By Robert F. Cox
Managing information continues to be a critical success factor for construction operations.
Given the highly complex, fast-paced, and dynamic nature of the construction process, it has become evident that, in order to complete a project, all correspondence must be maintained in a fashion to support effective utilization and communication. Increased demands on all parties key to the building process place construction at a critical point in addressing communication problems plaguing the industry - many of which are not new to practitioners. One way to address this situation is via a project-specific website (PSWS).
PSWSs are Web-based applications that take advantage of the Internet to provide a collaboration platform to perform typical project-management tasks, such as storing and managing project information. They allow all necessary groups (contractors, engineers, architects, etc.) to have controlled access and automated distribution of information. Through the integration of the Internet and project-management systems, tasks can be accomplished better, faster, and cheaper. In addition, these Web-based systems offer historical archives that are easily searchable for retrieval and reference purposes. Improving communication between project participants, increasing accountability, and streamlining the development process from site selection to design, construction, and operation, PSWSs reduce the costs incurred by change orders, claims, and record maintenance, as well as minimize or eliminate delays.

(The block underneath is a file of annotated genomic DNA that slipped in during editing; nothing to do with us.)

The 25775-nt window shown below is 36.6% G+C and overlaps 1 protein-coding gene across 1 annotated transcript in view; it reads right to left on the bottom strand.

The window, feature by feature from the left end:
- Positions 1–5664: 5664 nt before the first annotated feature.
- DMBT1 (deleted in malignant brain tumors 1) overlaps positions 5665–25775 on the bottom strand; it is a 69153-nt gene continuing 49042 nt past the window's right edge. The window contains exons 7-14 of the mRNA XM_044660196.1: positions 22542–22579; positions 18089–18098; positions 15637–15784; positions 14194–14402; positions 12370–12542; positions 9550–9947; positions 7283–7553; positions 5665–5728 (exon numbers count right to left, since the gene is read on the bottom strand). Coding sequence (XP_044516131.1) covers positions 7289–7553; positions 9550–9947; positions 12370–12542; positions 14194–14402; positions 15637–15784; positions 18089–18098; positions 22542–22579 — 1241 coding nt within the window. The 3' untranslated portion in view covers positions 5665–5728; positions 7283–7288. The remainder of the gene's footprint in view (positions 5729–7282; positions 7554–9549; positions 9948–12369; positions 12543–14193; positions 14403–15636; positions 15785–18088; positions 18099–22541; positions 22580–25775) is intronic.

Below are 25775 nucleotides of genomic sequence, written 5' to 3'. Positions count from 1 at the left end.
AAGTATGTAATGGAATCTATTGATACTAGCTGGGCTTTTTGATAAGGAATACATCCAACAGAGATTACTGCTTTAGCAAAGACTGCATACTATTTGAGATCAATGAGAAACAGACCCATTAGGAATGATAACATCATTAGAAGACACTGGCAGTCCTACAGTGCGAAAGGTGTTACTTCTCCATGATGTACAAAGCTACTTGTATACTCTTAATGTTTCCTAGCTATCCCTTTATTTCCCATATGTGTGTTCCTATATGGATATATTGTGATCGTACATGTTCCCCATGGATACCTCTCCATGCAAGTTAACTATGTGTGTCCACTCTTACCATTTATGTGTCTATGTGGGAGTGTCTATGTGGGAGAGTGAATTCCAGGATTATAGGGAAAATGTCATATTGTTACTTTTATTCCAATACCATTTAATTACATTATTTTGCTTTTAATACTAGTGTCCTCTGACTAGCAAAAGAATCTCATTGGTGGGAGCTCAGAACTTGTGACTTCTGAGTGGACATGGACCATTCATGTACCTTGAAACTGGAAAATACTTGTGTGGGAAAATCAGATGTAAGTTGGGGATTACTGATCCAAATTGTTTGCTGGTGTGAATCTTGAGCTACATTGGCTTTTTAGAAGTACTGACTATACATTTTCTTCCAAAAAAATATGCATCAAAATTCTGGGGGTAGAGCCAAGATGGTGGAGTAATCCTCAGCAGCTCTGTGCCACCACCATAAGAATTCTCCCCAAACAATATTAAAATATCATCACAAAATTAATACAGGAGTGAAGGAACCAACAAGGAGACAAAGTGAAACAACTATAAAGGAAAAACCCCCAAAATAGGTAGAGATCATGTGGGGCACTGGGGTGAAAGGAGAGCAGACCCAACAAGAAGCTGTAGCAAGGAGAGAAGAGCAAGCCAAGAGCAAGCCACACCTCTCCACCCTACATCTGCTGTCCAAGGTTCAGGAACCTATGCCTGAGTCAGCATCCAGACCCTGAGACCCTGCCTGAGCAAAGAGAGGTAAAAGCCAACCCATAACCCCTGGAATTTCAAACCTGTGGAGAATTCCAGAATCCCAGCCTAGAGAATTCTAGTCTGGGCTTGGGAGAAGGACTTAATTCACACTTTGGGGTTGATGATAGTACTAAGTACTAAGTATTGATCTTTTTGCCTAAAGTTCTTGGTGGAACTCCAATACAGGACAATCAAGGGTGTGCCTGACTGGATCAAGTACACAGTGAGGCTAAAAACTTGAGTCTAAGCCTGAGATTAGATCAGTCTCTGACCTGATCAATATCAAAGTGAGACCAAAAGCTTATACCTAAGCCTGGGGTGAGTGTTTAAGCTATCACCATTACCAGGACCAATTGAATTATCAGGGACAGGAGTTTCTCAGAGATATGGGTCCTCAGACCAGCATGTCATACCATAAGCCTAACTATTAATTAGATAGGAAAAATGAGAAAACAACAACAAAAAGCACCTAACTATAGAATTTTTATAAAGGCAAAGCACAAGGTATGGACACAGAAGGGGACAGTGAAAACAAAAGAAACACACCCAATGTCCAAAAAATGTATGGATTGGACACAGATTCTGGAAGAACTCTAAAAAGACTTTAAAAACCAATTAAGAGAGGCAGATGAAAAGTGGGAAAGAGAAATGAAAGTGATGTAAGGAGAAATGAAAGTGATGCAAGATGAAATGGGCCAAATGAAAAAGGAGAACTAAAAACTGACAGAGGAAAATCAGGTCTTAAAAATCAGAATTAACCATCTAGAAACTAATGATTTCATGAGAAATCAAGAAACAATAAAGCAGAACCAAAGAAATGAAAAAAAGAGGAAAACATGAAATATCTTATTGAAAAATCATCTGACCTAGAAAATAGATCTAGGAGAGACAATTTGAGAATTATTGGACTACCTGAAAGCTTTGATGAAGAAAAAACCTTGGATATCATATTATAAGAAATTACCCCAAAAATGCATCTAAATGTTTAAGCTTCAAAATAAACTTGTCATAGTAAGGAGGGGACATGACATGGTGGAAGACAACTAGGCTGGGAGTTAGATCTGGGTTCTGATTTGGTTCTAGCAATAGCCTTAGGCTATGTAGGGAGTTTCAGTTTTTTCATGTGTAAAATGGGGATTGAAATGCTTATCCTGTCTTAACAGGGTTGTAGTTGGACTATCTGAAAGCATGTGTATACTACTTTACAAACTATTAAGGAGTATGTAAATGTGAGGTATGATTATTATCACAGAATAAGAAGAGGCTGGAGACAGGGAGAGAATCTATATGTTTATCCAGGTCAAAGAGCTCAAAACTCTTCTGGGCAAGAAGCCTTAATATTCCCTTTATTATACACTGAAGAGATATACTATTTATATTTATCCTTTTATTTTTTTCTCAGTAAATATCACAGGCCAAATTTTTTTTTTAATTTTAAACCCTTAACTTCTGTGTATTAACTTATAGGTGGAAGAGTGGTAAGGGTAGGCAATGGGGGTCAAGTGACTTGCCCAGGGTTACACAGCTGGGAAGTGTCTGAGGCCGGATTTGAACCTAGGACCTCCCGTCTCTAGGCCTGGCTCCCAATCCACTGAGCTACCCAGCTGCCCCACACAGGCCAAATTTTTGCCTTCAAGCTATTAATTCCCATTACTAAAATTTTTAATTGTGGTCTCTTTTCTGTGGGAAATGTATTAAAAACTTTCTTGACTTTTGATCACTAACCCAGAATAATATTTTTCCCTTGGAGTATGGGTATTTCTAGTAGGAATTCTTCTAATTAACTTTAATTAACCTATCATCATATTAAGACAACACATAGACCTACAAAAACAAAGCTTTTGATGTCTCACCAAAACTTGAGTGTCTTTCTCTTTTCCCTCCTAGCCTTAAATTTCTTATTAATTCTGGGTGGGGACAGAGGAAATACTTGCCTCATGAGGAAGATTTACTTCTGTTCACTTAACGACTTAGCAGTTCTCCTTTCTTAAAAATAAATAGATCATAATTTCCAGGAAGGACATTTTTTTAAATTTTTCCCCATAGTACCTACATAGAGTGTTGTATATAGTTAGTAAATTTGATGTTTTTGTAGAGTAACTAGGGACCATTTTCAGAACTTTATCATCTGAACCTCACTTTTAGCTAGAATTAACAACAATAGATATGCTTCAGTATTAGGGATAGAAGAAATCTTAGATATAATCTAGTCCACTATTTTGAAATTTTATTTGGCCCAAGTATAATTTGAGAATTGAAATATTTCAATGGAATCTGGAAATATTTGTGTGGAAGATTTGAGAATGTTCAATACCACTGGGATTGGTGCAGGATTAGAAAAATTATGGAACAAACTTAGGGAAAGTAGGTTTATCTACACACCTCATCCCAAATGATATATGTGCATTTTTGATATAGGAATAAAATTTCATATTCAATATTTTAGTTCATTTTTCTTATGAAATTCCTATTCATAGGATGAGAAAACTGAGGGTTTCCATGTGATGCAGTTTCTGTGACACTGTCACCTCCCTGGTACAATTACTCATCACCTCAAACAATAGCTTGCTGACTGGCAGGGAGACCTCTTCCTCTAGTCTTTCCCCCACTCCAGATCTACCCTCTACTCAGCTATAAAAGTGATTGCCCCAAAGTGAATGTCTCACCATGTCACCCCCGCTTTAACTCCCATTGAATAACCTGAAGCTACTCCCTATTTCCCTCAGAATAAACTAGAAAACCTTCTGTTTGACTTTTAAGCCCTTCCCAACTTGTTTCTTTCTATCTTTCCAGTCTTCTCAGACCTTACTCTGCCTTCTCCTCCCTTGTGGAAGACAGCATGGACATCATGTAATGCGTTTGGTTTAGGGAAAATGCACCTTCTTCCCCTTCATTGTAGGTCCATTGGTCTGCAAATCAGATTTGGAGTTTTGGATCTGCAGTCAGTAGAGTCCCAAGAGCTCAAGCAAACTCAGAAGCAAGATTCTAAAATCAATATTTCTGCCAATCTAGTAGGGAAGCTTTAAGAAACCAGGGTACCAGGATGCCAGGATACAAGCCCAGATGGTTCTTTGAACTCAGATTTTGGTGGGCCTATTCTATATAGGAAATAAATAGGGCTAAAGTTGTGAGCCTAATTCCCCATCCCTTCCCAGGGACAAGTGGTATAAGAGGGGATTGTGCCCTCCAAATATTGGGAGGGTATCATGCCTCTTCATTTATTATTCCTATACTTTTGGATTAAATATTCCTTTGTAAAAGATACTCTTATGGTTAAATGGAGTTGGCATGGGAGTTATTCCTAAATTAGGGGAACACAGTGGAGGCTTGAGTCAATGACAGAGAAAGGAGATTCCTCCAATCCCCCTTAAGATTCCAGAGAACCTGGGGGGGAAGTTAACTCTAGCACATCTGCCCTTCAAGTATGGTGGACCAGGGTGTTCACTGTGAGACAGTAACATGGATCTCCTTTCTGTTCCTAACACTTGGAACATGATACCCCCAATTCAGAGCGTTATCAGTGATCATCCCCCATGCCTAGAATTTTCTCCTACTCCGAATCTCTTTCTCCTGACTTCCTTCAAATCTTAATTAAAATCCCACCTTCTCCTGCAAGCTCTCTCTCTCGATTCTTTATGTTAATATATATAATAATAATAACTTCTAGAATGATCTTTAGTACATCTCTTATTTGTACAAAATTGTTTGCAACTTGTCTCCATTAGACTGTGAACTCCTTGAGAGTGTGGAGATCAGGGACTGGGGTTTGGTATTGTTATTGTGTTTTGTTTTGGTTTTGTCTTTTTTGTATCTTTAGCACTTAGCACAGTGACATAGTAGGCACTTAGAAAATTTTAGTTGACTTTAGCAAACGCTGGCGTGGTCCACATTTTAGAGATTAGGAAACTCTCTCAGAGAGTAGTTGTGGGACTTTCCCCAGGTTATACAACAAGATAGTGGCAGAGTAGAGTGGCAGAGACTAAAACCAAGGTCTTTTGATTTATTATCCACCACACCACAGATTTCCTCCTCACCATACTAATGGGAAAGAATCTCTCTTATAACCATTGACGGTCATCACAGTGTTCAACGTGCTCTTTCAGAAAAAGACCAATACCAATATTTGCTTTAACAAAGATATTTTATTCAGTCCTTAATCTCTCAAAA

The Survey Says...
The results of a recent survey of owners by Raleigh, NC-based FMI Corp. and McLean, VA-based Construction Management Association of America - conducted specifically about the construction process from the building owner's perspective - indicate that owners continue to express concerns with communication and collaboration issues when it comes to construction projects. Effective communication was rated as the top change that "will most significantly contribute to improving the quality of the project-delivery process." Specific project-delivery concerns identified in the survey include schedule and cost issues, each of which can be further categorized into problems associated with coordination, communication, and accountability.
Owners indicated that actual time requirements for "key phases in construction" were 20- to 50-percent longer than planned, causing a ripple effect on projects in terms of delays. Owners identified these five reasons for project-cost overruns (many of these reasons could be avoided through more effective management and control of the construction process):
- Incomplete drawings.
- Poor pre-planning process.
- Escalating cost of materials.
- Lack of timely decisions.
- Excessive change orders.
There are also various issues surrounding coordination, collaboration, and communication challenging owners and causing confusion on projects. The vast majority of these issues can be addressed by a properly established and effectively utilized PSWS.
The Power Collaboration & Communication
The need to improve project communication and collaboration among construction players has become one of the major reasons that projects run over budget.